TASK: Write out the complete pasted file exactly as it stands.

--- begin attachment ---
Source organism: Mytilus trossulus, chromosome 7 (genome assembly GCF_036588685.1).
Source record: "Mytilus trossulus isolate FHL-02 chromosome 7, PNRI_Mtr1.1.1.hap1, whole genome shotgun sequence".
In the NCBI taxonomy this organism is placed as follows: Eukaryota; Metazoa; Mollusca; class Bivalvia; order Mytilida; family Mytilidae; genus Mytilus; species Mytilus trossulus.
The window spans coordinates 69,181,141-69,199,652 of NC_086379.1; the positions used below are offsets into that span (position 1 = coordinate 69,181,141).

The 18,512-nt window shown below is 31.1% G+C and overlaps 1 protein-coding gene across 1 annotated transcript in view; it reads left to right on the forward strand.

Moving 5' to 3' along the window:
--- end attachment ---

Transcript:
Source organism: Mytilus trossulus, chromosome 7 (genome assembly GCF_036588685.1).
Source record: "Mytilus trossulus isolate FHL-02 chromosome 7, PNRI_Mtr1.1.1.hap1, whole genome shotgun sequence".
In the NCBI taxonomy this organism is placed as follows: Eukaryota; Metazoa; Mollusca; class Bivalvia; order Mytilida; family Mytilidae; genus Mytilus; species Mytilus trossulus.
The window spans coordinates 69,181,141-69,199,652 of NC_086379.1; the positions used below are offsets into that span (position 1 = coordinate 69,181,141).

The 18,512-nt window shown below is 31.1% G+C and overlaps 1 protein-coding gene across 1 annotated transcript in view; it reads left to right on the forward strand.

Moving 5' to 3' along the window: